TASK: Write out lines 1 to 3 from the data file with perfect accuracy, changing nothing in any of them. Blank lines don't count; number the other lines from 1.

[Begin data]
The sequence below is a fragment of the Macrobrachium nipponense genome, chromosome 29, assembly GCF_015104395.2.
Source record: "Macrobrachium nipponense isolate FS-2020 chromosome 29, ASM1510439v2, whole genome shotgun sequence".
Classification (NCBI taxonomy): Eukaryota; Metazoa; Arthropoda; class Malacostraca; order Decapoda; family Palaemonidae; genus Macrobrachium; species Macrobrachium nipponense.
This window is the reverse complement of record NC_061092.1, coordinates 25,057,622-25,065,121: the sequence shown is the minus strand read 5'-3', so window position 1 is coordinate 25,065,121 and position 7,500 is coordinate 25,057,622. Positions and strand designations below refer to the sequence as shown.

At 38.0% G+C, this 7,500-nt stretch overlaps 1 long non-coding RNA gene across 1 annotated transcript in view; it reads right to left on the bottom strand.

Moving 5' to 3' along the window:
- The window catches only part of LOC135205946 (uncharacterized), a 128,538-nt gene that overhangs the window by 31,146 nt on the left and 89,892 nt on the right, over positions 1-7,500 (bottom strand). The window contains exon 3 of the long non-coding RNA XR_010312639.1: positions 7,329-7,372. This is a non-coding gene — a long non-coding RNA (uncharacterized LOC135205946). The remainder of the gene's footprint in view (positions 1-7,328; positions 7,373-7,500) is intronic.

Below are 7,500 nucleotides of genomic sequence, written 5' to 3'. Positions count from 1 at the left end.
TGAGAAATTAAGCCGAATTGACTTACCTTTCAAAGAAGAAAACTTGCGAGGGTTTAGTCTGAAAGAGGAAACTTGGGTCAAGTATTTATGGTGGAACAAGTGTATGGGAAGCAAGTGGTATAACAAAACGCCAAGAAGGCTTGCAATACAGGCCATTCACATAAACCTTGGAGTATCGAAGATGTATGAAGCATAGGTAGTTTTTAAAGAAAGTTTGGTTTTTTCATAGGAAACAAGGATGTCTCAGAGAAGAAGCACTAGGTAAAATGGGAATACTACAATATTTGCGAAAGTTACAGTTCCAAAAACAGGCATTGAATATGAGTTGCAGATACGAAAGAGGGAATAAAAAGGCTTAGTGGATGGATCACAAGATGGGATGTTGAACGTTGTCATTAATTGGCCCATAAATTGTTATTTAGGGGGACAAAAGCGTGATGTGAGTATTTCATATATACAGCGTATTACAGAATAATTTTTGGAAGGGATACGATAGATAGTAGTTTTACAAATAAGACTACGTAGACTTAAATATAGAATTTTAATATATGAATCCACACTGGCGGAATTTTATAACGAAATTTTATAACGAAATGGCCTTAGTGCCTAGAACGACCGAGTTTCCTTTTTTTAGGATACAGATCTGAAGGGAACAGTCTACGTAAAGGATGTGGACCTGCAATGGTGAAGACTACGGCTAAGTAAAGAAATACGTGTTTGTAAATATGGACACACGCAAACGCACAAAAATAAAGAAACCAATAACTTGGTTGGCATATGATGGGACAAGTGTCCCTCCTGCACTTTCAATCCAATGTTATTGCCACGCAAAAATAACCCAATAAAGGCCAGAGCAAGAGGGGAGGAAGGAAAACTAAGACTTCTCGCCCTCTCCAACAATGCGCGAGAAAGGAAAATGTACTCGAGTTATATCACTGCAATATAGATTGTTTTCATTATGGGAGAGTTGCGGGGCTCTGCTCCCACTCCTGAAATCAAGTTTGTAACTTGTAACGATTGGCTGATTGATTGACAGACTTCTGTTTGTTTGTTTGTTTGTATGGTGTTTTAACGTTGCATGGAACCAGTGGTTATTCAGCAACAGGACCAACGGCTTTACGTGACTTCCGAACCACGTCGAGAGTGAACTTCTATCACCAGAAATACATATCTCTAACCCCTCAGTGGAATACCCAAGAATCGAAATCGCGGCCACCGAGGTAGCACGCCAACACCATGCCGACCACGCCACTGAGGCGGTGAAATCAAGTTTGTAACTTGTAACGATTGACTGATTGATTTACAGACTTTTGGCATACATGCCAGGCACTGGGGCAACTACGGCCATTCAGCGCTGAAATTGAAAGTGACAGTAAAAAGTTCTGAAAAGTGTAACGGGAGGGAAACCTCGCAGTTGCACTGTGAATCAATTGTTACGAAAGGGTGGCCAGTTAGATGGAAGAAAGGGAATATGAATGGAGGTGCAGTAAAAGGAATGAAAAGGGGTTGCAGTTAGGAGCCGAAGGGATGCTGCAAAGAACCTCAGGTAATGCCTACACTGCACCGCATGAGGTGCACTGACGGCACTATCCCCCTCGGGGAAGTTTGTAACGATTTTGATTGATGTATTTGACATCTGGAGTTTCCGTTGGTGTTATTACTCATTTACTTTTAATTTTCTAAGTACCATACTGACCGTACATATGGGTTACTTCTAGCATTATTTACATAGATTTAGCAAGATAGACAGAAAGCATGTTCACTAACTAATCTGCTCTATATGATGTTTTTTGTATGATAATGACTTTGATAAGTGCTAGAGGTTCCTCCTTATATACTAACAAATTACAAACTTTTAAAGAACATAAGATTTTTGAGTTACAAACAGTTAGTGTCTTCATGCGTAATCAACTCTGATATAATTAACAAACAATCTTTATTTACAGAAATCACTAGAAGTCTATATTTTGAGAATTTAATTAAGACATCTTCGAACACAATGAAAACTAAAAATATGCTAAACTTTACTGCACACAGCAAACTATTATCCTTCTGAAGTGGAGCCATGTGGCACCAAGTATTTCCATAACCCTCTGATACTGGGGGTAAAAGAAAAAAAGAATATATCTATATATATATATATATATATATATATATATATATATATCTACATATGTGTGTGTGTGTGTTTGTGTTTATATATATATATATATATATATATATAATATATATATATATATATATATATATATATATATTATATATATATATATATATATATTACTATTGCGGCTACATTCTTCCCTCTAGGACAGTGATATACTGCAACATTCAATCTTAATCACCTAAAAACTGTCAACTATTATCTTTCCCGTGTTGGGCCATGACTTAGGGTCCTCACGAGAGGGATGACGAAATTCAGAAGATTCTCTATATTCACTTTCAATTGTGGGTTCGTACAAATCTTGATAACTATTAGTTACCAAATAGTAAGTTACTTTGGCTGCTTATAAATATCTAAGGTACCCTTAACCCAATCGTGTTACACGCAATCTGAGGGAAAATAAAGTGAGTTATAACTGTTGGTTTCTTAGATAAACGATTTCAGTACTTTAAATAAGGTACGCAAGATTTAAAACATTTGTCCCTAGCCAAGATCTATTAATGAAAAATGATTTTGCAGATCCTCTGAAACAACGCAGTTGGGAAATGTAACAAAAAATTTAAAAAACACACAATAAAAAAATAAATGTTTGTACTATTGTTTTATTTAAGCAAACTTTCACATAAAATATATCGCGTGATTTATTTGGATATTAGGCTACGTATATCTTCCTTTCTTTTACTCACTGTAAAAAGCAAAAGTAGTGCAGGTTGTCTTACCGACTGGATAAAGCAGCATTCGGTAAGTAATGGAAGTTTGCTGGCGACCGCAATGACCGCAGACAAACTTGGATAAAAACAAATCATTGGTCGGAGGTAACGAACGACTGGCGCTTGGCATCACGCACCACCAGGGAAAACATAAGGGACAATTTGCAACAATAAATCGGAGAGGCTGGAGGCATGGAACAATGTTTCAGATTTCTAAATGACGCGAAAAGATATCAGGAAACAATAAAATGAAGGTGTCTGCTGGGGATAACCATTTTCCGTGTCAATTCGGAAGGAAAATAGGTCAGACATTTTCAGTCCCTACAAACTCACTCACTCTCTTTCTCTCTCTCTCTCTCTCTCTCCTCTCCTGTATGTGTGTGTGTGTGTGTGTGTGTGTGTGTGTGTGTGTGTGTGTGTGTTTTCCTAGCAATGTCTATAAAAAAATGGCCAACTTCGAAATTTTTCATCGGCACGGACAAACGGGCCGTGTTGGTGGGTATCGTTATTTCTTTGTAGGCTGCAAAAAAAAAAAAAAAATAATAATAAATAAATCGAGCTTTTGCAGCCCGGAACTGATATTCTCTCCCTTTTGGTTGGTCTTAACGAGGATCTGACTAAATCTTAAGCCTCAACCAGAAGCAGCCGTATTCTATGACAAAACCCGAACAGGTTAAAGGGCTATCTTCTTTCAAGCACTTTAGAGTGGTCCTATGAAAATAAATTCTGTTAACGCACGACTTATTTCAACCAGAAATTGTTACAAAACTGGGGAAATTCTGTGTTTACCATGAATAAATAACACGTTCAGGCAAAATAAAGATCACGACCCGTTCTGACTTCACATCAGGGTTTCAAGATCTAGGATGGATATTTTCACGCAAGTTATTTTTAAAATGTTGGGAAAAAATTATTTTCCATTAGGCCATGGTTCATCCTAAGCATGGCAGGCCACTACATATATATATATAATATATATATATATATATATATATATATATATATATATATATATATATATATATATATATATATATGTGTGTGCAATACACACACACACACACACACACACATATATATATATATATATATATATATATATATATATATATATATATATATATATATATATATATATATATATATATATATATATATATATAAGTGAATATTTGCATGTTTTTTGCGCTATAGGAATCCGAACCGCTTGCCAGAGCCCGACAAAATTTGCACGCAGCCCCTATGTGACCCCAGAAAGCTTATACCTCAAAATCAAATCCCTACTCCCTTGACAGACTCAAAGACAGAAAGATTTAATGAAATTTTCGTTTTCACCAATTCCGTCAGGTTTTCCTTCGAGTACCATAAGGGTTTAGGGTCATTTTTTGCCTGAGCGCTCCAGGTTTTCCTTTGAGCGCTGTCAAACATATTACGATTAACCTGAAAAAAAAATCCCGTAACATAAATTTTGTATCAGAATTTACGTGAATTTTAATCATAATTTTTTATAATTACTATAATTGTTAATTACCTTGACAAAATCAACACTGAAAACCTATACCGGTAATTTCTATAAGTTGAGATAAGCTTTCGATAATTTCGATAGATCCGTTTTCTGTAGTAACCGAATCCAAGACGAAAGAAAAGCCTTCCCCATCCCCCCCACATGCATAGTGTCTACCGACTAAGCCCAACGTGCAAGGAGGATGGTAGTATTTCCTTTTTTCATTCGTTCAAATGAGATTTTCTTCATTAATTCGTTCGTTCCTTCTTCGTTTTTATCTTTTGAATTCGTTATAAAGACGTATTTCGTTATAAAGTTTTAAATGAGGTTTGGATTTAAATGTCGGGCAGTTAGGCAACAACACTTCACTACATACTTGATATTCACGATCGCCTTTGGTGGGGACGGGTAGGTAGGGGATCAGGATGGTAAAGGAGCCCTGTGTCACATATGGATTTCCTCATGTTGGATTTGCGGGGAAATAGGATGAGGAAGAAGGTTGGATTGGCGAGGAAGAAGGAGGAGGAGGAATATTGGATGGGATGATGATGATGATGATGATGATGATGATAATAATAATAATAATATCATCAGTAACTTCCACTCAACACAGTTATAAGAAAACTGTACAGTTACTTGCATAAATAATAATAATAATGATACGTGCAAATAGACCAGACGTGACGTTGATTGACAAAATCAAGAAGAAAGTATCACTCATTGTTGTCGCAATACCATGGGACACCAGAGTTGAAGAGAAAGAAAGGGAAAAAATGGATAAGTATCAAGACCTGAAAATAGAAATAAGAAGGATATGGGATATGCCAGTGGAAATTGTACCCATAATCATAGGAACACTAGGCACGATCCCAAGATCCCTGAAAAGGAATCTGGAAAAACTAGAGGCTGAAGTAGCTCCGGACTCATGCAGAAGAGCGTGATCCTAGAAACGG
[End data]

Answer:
The sequence below is a fragment of the Macrobrachium nipponense genome, chromosome 29, assembly GCF_015104395.2.
Source record: "Macrobrachium nipponense isolate FS-2020 chromosome 29, ASM1510439v2, whole genome shotgun sequence".
Classification (NCBI taxonomy): Eukaryota; Metazoa; Arthropoda; class Malacostraca; order Decapoda; family Palaemonidae; genus Macrobrachium; species Macrobrachium nipponense.